Archie’s birth certificate row ‘stems from grammatical error’ — not Palace snub

Meghan Markle and Harry ‘crossed a line’ with Archie says expert

Archie may now live on the other side of the Atlantic with Meghan and Prince Harry, but as seventh-in-line to the throne, he is still of significant interest to the UK. Reports emerged last week that, a few weeks after his birth, his birth certificate had been altered in an unprecedented move. Meghan’s name was removed from the document leaving just her title, while Harry’s name remained and the word ‘Prince’ was added.

It was assumed that the Duke and Duchess of Sussex had made the minor changes to their names themselves in an effort to distinguish themselves from the Palace, even before they officially left the royal frontline.

However, Meghan’s spokesperson soon released a statement hitting back at such claims.

It read: “The change of name on public documents in 2019 was dictated by the Palace, as confirmed by documents from senior Palace officials.

“This was not requested by Meghan, the Duchess of Sussex nor by the Duke of Sussex.”

The statement pulled apart the accusation that this was a “calculated family ‘snub’” from the Sussexes, as well as the suggestion that Meghan would want “to be nameless on her child’s birth certificate”.

The spokesperson said the suggestion “would be laughable were it not offensive”.

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Yet, a Palace insider responded and claimed that the “certificate was changed by the former office of the Duke and Duchess of Sussex” to ensure consistency with Meghan’s other documents.

The source added: “There is no set protocol with these things.”

However, Debrett’s online etiquette guide has provided an alternative suggestion.

Its website lists the correct way to address each member of the Royal Family — and Meghan’s reads ‘Her Royal Highness The Duchess of Sussex’.

As commentator Erin Vanderhoof explained: “Unlike, say Princess Beatrice of York or Princess Michael of Kent, ‘Rachel Meghan’ isn’t a part of her official title.”

Writing in Vanity Fair, she added: “So in that case, removing ‘Rachel Meghan’ was more akin to fixing a grammatical mistake not necessarily to make a point.”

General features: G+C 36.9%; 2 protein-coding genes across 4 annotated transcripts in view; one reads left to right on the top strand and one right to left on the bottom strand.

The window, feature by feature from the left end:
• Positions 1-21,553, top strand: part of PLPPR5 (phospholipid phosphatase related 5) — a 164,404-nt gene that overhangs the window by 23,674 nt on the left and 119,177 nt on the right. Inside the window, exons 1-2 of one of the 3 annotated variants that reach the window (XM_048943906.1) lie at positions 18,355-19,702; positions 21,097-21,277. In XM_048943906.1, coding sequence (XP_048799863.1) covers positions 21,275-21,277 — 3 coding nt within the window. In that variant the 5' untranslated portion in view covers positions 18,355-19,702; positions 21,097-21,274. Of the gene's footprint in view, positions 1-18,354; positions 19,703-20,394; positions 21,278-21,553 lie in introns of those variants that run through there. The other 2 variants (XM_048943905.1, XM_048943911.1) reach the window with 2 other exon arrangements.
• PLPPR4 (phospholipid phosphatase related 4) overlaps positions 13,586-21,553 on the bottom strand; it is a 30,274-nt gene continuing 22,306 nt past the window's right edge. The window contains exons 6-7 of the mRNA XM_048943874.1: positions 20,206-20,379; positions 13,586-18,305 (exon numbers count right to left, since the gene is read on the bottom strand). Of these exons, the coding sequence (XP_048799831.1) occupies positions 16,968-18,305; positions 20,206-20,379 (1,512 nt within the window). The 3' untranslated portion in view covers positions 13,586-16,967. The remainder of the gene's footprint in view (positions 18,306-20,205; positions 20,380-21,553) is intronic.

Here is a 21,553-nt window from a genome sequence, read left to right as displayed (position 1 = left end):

It is worth noting that Debrett’s also lists Harry as ‘His Royal Highness The Duke of Sussex, KCVO’ or ‘His Royal Highness Prince Henry of Wales’, but neither of these styles are used for Archie’s birth certificate.

The couple also chose not to use their HRH titles in their post-royal life, and so Meghan now goes by Meghan, the Duchess of Sussex.

However, when the petition to change the birth certificate was filed back in June 2019 — 19 days after Archie’s birth — the couple were still working royals and could use their titles.

The initial row suggested the change was perhaps a snub to Kate, the Duchess of Cambridge, as her first name is listed on her children’s birth certificates.

This was presumably because the Cambridges and the Sussexes fell out in the run-up to Meghan and Harry’s departure from the Royal Family.

Yet, that would not explain why Harry’s role as ‘Prince’ was added to the official document, as that made his title identical to his brother’s on his own children’s birth certificates.

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Ms Vanderhoof noted: “If the birth certificate did need to be changed, the omission of ‘Prince’ from Harry’s title would seem to be more urgent, as it is a part of his legal name.”

Meghan’s name change was also thought to be a nod to Princess Diana, Harry’s late mother who appears to be the inspiration for the couple’s new platform, Archewell.

Many commentators have speculated that the Duchess of Sussex aspired to become ‘Diana 2.0’, as she was an internationally loved humanitarian figure.

Diana’s name on Harry and William’s birth certificate read, ‘Her Royal Highness the Princess of Wales’, meaning it now matches the style of Meghan’s but not Kate’s.

Queen ‘left words Sussex and Archie out of speech’ says expert

Meghan and Harry’s titles continue to trigger debates across royal spheres, with many calling for the Queen to strip the couple of their dukedom in the upcoming 12-month review of their royal exit.

This is unlikely to happen as the title was a wedding present from the Queen — it would also be construed as a major snub if the pair chose to stop using their Sussex titles.

Although the pair cannot use their HRH titles overseas as they are no longer working royals who represent the monarch, it’s assumed the monarch will not strip them of this prefix completely.

Her decision to remove Diana’s HRH when she divorced Prince Charles caused major backlash and upset with the beloved ‘People’s Princess’, and it’s highly unlikely the monarchy would want to replicate that scenario.

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